Gary Korus, MD, FACS, is a bariatric surgeon at Penn Medicine. Although he focuses in weight loss surgery, Dr. Korus also performs surgery on the upper gastrointestinal track (esophagus and stomach) for the treatment of reflux, heartburn, hernias, stomach tumors and ulcers. You can find him at Penn Presbyterian Medical Center, the Perelman Center for Advanced Medicine, Penn Medicine University City and Penn Medicine Bucks County.
Q&A about bariatric surgery
We recently sat down with Dr. Korus to get the inside scoop on his role as a Penn bariatric surgeon and what it’s like for patients under his care. Here are the highlights of our conversation:
Why did you choose to be a bariatric surgeon?
I had been a general surgeon in practice for almost 10 years doing general surgery and trauma. The situation that I was in was changing, and weight loss surgery was an area that was growing and attracted me for several reasons. One reason in particular is that taking care of bariatric patients is a little different from taking care of general surgery patients. It really allows us to build a relationship with patients to see how they do, to follow them long-term. It’s different than what we do in a lot of areas of general surgery. If you come into the hospital with appendicitis, we take your appendix out, make sure you’re doing well, see you once or twice, and that’s it. But with bariatric surgery, it’s a progression. We help people through the process, understand everything that’s needed and then follow up with them. And we expect the follow up to be life-long.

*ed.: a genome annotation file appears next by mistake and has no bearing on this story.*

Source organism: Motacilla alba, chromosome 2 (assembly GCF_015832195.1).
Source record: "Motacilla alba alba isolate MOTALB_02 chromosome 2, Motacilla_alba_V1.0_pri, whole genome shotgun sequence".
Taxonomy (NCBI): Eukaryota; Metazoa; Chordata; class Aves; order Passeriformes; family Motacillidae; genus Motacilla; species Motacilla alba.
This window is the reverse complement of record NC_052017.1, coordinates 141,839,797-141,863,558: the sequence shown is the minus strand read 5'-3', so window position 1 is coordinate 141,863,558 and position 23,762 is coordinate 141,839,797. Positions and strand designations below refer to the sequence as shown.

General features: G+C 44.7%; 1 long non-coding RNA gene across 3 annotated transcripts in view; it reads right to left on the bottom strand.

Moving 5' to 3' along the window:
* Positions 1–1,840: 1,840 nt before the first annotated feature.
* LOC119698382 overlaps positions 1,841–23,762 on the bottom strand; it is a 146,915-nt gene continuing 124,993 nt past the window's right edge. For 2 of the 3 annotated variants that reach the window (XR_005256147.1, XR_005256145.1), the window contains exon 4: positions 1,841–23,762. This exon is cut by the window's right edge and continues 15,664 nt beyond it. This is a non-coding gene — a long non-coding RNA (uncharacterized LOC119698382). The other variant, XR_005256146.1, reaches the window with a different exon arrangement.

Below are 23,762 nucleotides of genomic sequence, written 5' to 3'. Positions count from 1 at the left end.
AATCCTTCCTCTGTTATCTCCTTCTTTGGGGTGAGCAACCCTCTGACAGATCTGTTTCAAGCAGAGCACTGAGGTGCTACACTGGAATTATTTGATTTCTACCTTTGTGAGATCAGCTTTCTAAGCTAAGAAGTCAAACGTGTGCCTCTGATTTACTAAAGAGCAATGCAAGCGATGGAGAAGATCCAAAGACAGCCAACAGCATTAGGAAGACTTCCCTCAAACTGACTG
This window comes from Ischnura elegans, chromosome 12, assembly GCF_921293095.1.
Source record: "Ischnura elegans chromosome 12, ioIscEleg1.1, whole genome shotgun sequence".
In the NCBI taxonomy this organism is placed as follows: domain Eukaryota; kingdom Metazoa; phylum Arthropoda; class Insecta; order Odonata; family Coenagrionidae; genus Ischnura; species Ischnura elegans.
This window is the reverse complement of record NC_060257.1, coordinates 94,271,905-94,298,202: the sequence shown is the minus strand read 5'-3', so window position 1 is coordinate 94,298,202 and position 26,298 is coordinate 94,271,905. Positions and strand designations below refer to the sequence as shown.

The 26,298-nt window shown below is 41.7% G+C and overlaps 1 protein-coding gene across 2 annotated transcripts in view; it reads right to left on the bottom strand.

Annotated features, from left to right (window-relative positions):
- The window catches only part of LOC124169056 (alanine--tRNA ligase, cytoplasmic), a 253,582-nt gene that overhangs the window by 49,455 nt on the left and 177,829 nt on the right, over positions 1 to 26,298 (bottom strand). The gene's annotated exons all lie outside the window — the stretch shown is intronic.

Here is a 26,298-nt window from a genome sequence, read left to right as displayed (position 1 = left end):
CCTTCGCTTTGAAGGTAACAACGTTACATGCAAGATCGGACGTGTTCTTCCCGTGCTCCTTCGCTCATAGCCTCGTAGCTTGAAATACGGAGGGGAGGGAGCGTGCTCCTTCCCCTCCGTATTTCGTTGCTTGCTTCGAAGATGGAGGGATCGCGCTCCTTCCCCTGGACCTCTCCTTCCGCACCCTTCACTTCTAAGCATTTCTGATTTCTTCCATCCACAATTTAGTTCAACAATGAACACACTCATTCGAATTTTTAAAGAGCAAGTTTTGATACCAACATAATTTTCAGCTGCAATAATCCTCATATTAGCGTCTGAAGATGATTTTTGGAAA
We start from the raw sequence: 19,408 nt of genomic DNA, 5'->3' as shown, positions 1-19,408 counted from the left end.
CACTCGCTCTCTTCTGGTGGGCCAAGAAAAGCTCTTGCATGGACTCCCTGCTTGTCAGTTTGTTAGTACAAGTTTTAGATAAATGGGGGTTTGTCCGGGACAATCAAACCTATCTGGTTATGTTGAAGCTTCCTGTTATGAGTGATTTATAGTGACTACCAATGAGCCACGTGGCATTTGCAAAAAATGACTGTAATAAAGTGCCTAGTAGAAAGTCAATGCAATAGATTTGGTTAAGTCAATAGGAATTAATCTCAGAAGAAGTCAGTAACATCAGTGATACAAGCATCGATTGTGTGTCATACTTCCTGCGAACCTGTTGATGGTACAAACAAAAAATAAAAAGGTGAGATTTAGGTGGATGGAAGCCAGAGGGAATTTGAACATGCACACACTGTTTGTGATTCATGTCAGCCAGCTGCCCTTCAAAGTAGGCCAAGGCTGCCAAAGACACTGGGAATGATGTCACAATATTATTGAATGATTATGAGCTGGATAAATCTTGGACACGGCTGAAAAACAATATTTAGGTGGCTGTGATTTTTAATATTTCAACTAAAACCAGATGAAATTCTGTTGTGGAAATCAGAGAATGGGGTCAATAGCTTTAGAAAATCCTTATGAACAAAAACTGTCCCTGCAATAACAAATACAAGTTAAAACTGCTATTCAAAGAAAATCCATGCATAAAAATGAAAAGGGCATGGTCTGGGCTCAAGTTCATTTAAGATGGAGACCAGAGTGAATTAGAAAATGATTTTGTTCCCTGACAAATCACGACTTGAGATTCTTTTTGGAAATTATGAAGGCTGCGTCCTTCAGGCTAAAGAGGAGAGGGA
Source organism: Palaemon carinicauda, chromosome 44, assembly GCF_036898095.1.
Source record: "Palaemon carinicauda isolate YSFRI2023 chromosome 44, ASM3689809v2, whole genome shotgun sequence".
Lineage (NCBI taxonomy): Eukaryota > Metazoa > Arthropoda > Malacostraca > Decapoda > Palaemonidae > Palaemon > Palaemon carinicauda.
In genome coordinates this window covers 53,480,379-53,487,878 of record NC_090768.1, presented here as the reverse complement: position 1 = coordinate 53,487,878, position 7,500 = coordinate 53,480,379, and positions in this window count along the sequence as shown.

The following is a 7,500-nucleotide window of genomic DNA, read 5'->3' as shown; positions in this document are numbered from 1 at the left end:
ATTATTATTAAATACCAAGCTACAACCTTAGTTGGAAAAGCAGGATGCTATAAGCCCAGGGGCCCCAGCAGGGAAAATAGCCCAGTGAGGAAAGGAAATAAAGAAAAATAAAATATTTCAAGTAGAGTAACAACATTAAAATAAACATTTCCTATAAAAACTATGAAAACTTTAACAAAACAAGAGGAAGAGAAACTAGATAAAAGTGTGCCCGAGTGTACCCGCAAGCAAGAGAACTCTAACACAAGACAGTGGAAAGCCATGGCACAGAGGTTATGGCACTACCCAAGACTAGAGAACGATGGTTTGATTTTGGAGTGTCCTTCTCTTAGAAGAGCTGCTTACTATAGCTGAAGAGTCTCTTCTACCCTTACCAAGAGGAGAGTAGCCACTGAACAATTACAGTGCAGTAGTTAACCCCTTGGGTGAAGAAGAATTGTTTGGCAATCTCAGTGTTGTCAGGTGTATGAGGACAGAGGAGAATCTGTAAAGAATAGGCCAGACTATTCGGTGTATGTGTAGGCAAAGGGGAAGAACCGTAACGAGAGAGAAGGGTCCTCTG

What would you say to people who are nervous or might be on the fence about weight loss surgery?
The toughest step is the first one, which is to recognize that what you have tried hasn’t worked and that there is a better way. While there are a lot of options out there, at least right now, bariatric surgery gives people the best opportunity to lose weight and to keep it off.
Weight loss surgery isn’t the folklore that people have heard in the past or read about online. It’s important to come to an information session to get the real information about what to expect, what’s realistic and what’s not realistic. I tell patients, “You deserve to know.” You’re making a decision that’s going to be life changing; it’s important that you have all of the information, so you’re making an educated choice. Then, coming to a support group can mean even more to you because there you have an opportunity to talk to patients who have been through the process. One of the most common things I hear from patients after surgery is:
“I wish I did it sooner.”
What’s it like for patients after weight loss surgery?
Before surgery, my patients may not have been able to walk five feet. Now, I’ll meet them on Kelly Drive when they’re out for a run in the morning with their new group. I have one patient who had the goal of doing the Broad Street Run. He told me that one year after surgery he walked it, and then the next year he ran it. Other patients have told me that the family went to Disney World, and they were able to go on the rides when last time they couldn’t. They didn’t have to ask for the seatbelt extender. On the airplane, they only had to pay for one seat.
Favorite healthy food?
Right now I’m on a Brussels sprouts kick. Just roasted. You know, little salt, little pepper, cut in half in, olive oil.
How do you exercise?
I run and bike, primarily. I’ve done five marathons, and my wife and I bike a lot. It’s become our vacation of choice to go on bike trips.
They all are – as long as I’m with my wife and kids, it doesn’t matter where we are.
Maybe it’s the cycling theme – Breaking Away.